So if you ever come at me moaning about fights with laser guns in space or invisible cars, you will have to expect me to use the Solitaire defence in return.
2. Never was a new face quite so… old
Roger Moore might have had Shir Shean Connery’s bleshinghs (wow, it’s hard to stop doing that once you start), but that may just have been that Sean wouldn’t have expected ol’ Rog to last more than one or two films at his age. Connery was 41 when he made his last Bond film; Moore was 45 at the time of his first, and 58 at the time he finally announced his retirement. While aging spies were nothing new, the level of physicality which
Moore’s stunt doubles Moore brought to the role was innovative, and is more than likely to be responsible for the likes of Stallone and Willis carrying on running around with guns far past the date when they ought to have been hobbling around with a zimmer frame.
3. Slightly comedic characters get brought back increasingly for their comedy value only
It’s easy to look back with hindsight, but somebody, somewhere, once thought that J.W. Pepper was a good idea. But then somebody else, somewhere, though that once wasn’t enough. If there should be a licence to kill anyone associated with the long history of Bond films, it’s probably that person. For some reason, comedy characters and sidekicks seem to have an unerring longevity, and become increasingly comic as time goes by – and for examples of this, look no further than Joe Pesci in the Lethal Weapon series. Even poor Jaws in this series got brought back to increasing comic effect. Actors, if your agent offers you a part of a comedy relief in a Bond film, politely decline, or venture on at your own risk.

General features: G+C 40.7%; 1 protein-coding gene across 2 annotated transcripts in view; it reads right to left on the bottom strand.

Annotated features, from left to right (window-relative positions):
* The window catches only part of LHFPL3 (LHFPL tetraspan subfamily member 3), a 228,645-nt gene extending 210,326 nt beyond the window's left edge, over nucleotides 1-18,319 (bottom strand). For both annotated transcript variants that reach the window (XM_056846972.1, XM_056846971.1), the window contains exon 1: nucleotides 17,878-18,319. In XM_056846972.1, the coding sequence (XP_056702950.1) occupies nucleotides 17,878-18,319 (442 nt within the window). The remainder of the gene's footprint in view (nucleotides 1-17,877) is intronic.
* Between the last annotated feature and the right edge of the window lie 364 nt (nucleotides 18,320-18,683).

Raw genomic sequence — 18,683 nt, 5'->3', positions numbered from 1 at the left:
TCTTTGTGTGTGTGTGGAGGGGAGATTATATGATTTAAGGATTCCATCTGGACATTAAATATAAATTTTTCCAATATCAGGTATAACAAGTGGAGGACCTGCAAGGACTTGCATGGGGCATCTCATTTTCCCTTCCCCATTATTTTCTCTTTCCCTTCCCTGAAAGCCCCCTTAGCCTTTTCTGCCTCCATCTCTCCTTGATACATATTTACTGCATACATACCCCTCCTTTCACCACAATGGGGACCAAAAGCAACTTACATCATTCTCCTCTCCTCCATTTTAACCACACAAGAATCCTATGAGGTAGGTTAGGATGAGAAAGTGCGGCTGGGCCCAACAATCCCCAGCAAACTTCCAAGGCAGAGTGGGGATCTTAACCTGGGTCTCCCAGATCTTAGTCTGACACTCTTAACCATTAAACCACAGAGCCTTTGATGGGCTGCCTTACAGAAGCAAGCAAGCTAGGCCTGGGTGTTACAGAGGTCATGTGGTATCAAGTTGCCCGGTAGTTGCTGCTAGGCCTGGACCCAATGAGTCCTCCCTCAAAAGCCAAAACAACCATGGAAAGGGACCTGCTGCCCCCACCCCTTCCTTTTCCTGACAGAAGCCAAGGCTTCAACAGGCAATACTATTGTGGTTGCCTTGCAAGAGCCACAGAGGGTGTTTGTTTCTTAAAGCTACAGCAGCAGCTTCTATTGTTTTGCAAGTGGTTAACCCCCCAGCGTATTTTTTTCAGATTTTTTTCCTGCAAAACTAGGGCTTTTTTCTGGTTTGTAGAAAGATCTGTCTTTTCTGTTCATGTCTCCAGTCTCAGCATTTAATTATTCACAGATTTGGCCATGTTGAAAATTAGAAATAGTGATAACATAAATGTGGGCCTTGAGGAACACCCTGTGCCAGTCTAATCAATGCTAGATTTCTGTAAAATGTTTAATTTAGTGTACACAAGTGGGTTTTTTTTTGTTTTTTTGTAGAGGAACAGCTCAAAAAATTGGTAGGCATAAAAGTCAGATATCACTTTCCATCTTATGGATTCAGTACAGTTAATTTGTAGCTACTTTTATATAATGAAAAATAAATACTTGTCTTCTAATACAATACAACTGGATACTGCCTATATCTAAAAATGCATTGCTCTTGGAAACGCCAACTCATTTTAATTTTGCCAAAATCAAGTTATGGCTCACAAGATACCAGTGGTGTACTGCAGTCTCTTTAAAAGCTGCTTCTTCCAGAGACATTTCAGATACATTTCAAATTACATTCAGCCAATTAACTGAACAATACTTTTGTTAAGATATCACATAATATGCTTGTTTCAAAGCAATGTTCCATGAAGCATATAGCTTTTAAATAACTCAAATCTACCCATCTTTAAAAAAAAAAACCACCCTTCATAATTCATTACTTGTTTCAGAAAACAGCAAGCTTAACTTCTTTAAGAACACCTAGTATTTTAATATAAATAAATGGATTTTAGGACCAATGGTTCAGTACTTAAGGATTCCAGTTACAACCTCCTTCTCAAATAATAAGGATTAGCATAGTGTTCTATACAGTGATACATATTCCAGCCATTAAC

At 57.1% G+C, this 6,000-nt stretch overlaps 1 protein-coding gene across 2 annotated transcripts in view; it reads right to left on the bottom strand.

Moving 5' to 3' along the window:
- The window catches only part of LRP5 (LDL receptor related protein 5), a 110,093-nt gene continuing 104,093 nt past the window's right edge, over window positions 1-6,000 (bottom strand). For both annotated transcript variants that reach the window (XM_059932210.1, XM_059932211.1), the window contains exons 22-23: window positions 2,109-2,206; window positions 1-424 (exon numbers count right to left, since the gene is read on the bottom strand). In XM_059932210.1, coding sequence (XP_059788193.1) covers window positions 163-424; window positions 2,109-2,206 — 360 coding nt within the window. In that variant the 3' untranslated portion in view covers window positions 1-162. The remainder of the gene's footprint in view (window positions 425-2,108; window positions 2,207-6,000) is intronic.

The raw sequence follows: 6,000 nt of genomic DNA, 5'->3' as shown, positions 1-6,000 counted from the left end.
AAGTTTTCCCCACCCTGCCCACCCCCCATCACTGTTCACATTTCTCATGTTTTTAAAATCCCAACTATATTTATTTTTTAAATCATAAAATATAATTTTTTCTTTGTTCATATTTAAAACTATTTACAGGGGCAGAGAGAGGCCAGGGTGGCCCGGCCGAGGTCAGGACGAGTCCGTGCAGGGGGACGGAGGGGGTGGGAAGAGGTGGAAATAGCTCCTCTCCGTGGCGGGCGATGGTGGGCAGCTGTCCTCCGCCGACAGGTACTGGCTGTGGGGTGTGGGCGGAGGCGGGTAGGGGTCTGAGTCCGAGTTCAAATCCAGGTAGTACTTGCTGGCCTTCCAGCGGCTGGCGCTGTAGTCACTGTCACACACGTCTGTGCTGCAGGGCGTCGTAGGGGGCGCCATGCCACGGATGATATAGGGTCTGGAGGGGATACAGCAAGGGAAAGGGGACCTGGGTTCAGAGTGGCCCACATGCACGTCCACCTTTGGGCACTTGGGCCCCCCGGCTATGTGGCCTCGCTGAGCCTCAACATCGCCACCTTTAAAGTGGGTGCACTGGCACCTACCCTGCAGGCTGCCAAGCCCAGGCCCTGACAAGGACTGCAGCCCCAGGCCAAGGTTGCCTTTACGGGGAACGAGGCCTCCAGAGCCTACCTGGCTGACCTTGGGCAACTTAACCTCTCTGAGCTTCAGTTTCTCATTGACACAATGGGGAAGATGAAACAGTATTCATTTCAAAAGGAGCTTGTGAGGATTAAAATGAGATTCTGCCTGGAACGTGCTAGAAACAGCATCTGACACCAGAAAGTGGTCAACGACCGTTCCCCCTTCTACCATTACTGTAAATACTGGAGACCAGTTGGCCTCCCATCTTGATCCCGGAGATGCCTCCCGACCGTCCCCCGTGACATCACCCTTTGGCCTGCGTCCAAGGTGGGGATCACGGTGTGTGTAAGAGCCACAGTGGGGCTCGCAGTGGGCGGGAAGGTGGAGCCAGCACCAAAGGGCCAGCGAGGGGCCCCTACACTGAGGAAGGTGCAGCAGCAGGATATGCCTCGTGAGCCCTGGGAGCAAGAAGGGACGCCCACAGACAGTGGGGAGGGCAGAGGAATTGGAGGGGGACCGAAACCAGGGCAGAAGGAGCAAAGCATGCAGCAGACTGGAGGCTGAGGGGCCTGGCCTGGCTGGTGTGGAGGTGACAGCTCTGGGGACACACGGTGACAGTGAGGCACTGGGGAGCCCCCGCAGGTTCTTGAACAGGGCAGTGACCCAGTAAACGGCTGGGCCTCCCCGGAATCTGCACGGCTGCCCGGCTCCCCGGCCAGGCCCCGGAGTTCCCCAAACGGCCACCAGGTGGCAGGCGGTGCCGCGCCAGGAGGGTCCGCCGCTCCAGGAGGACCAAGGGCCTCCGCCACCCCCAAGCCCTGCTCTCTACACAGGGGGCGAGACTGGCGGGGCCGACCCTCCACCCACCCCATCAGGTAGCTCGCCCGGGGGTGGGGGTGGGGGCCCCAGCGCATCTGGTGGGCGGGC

4. Language, Timothy!
As this blog is officially related PG, I’m now entering dangerous territory, but this is also what the makers of Bond did when they introduced casual swearing into the Bond series. Like a short-trousered schoolboy who’s suddenly discovered antisocial epithets, Live And Let Die feels very pleased with itself, because it progresses beyond the “bloody” and the “bastard” and has its first use of religious fecal matter. James Bond will never (sadly) be what would be known in the US as a hard-R rating, so “holy shit” is about as the swearing can ever get in the utterance from Bond’s gob, or in this case from the lady whose plane he hijacks. It’s still so obviously shocking a word that everyone from Marty McFly to Lt. Cmdr. Data drops it in for maximum effect in the world of age-restricted profanity. Even Dame Judi declares that she doesn’t give one about the CIA in Quantum Of Solace, and who could forget that? (Sadly not me, and believe me I’ve tried.)
5. Henchmen with appendages for hands just aren’t scary